Propelled by aggressive R&D activities, third generation photovoltaics (PVs) are poised to take a huge leap forward. The exploratory mass production of dye-sensitized solar cells (DSSC)-powered consumer durables is likely to alter the future course of research in this segment.
Some of the first commercial third generation products are DSSC-powered backpacks and mobile phones. Several developers are working to take advantage of DSSCs' ability to power various non-grid-based lighting applications.
New analysis from Frost & Sullivan, Third Generation Photovoltaics: Strategic R&D Portfolio Management, finds that consumer electronics appear to be a near-term market for third generation PV technologies, while the on-grid market offers a longer-term opportunity for third generation PV technologies.
"G24 Innovations, one of the DSSC manufacturers, has recently announced its mass scale production of DSSC modules to a Hong Kong-based consumer electronics bag manufacturer," notes Technical Insights Senior Research Analyst Avinash Iyer. "The PV panels will be integrated with consumer durables such as backpacks; these panels harvest energy when used outdoors, and repower mobile electronic devices such as mobile phones, e-books, cameras, and portable light emitting diode (LED) lighting systems."
Sony has developed a DSSC-powered lantern, while Corus and Konarka are experimenting with their products in roof-integrated photovoltaics (RIPV) applications.
There are many formidable challenges for manufacturers of organic photovoltaic (OPV) devices to overcome. Topping the list is the power conversion efficiency (PCE). Though the performance shown under standard test conditions in laboratories is satisfying, it cannot be the sole parameter to consider large-scale production. Some of the fundamental issues that must be addressed are bandgap, interfaces, and charge transport.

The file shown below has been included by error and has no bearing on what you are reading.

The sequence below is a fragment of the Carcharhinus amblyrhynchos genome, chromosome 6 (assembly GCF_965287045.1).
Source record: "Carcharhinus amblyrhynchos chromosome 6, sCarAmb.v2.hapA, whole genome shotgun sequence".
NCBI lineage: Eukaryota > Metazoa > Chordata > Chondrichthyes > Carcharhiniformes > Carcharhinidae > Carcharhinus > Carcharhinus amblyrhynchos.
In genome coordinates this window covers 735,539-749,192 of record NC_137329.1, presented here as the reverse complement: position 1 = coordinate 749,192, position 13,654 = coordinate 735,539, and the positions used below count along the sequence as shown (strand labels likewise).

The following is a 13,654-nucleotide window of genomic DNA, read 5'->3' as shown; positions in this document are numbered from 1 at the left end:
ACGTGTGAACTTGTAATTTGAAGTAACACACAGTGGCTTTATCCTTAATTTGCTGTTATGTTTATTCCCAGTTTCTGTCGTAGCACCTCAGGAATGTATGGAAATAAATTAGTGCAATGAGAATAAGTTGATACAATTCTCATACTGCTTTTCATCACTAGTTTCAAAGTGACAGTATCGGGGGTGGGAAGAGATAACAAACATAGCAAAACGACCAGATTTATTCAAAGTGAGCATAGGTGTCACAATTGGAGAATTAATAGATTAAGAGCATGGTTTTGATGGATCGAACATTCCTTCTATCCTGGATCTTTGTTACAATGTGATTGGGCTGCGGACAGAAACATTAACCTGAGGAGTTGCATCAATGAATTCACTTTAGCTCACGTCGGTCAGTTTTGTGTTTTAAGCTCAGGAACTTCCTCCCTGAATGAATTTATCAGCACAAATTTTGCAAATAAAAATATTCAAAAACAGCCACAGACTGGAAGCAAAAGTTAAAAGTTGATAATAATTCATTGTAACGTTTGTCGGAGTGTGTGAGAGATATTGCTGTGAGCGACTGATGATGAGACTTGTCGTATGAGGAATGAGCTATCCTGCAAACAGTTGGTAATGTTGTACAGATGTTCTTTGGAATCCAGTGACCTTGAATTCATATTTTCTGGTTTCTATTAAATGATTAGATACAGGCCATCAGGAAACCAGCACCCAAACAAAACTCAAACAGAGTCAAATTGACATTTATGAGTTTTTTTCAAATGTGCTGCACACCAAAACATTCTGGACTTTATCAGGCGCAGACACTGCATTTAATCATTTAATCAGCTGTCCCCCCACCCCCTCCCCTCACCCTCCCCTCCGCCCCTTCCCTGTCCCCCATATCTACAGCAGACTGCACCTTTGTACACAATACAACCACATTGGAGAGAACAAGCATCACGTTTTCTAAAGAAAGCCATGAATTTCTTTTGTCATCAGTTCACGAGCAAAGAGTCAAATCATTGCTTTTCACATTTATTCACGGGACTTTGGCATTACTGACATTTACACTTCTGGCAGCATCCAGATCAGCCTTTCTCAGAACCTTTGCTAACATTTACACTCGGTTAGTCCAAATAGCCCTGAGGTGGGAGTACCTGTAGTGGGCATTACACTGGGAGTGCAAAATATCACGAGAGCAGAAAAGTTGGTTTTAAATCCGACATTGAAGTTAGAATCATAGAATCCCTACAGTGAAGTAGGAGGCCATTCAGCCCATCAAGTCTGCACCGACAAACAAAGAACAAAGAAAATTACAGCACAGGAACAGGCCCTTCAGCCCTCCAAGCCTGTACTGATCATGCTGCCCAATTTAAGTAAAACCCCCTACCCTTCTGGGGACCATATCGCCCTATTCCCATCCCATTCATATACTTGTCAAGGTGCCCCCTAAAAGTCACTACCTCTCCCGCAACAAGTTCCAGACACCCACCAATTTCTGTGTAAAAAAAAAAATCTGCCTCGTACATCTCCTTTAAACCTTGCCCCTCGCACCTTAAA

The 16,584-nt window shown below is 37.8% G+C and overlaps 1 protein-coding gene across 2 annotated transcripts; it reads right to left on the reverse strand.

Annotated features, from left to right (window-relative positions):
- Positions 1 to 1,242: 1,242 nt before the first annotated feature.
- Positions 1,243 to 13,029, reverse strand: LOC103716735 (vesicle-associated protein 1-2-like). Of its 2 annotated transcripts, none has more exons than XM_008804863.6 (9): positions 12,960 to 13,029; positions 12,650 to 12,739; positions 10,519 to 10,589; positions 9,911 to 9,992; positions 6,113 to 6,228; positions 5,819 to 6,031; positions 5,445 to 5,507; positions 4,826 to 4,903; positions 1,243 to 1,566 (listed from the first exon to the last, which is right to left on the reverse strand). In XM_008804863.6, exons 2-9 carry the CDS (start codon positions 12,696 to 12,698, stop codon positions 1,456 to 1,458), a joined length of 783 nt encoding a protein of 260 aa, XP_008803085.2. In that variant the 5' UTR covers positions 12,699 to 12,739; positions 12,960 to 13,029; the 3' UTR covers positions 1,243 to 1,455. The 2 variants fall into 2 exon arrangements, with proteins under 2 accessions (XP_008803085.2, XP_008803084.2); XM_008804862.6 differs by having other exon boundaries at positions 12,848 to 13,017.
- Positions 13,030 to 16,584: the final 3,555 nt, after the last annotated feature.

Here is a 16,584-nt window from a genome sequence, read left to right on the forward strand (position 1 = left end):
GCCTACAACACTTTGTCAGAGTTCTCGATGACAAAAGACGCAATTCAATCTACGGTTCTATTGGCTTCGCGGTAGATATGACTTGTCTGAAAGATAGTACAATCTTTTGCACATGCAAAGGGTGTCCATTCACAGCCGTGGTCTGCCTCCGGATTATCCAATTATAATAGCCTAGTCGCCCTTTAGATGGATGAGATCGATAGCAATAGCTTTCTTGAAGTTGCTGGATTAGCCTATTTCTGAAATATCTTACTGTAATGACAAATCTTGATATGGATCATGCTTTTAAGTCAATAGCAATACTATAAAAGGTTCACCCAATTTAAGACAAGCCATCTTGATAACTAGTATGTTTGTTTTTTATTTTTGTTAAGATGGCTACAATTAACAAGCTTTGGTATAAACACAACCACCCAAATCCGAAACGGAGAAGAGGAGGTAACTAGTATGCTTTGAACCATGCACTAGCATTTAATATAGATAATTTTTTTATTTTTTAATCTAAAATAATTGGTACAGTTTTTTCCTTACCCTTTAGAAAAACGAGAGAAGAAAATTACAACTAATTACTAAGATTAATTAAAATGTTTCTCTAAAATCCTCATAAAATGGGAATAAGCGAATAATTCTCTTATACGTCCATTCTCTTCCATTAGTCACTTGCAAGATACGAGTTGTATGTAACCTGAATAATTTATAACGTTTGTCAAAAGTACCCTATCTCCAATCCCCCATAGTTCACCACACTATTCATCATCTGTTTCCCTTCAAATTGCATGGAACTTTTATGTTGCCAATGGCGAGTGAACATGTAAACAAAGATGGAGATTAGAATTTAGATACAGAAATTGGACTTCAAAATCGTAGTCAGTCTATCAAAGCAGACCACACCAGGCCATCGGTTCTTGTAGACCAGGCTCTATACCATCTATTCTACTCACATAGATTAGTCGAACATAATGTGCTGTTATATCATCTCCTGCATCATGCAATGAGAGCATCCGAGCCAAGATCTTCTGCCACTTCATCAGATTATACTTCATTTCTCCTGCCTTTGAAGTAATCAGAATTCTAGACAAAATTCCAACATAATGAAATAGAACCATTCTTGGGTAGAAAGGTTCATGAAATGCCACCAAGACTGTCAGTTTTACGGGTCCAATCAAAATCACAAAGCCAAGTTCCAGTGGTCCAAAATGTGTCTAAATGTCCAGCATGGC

If these bottlenecks are dealt with, the prospects of gaining a better share of the commercial market will be enhanced. The optimum PCE values are yet to be achieved because the methods to allow morphology control and the principles that underpin them are still being heavily researched upon. Many researchers have traditionally avoided non-aqueous dispersions containing inorganic nanoparticles and hydrophobic polymers. Depletion aggregation is a barrier in optimizing morphologies for the nanocomposite photoactive layers.
"There are many methodologies followed in various R&D organizations in improving the performance of a third generation photovoltaic cell such as a hybrid polymer solar cell," says Iyer. "One of the possible ways of improvising could be to enable moderately large nanorods to be distributed within hole transporting polymer films without using methods that result in the nanoparticles being encapsulated by a non-conducting layer."
Studies show that zinc oxide (ZnO) dispersions reveal that co-solvent compositions could be used to control the interfacial structure and improve nanoparticle dispersion. Research on phase diagrams for the nanoparticle, polymers, and co-solvent dispersions for hybrid polymer solar cell systems could help improve solar cells.
As concerns over energy savings escalate, several initiatives have been undertaken to promote a greener environment. Solar PVs are receiving significant attention in terms of investments from government and private sectors. Numerous joint development programs have been launched to expand the capabilities of current generation PV technologies as well as next generation PV.
Higher efficiency, enhanced stability, extended lifetime, reduced cost, and material performance are some of the core areas of research for the joint ventures pursued by both government and private organizations. Focus on optimization of the production process, prototype development, effective encapsulation, large-area, and large-scale manufacturing, as well as streamlining distribution will put the market on the fast track to progress.